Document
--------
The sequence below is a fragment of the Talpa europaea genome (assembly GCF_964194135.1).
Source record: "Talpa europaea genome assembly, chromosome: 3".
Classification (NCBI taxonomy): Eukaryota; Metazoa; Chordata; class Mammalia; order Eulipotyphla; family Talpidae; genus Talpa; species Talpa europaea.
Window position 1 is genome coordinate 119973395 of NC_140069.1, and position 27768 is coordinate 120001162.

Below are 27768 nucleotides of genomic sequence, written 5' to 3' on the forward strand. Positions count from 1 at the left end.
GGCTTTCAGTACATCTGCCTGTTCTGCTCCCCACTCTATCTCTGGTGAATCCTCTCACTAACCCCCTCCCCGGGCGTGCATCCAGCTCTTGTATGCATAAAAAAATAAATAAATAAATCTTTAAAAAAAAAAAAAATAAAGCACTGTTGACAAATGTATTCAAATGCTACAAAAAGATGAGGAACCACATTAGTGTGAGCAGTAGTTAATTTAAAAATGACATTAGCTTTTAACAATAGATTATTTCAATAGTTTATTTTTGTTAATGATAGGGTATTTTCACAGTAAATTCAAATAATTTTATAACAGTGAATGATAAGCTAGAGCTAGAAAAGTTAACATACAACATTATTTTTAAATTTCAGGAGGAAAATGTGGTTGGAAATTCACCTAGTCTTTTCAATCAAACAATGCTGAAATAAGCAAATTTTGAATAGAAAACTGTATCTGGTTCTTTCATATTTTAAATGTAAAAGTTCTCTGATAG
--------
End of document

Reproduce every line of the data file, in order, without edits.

The sequence below is a fragment of the Talpa europaea genome (assembly GCF_964194135.1).
Source record: "Talpa europaea genome assembly, chromosome: 3".
Classification (NCBI taxonomy): Eukaryota; Metazoa; Chordata; class Mammalia; order Eulipotyphla; family Talpidae; genus Talpa; species Talpa europaea.
Window position 1 is genome coordinate 119973395 of NC_140069.1, and position 27768 is coordinate 120001162.

Below are 27768 nucleotides of genomic sequence, written 5' to 3' on the forward strand. Positions count from 1 at the left end.
GGCTTTCAGTACATCTGCCTGTTCTGCTCCCCACTCTATCTCTGGTGAATCCTCTCACTAACCCCCTCCCCGGGCGTGCATCCAGCTCTTGTATGCATAAAAAAATAAATAAATAAATCTTTAAAAAAAAAAAAAATAAAGCACTGTTGACAAATGTATTCAAATGCTACAAAAAGATGAGGAACCACATTAGTGTGAGCAGTAGTTAATTTAAAAATGACATTAGCTTTTAACAATAGATTATTTCAATAGTTTATTTTTGTTAATGATAGGGTATTTTCACAGTAAATTCAAATAATTTTATAACAGTGAATGATAAGCTAGAGCTAGAAAAGTTAACATACAACATTATTTTTAAATTTCAGGAGGAAAATGTGGTTGGAAATTCACCTAGTCTTTTCAATCAAACAATGCTGAAATAAGCAAATTTTGAATAGAAAACTGTATCTGGTTCTTTCATATTTTAAATGTAAAAGTTCTCTGATAG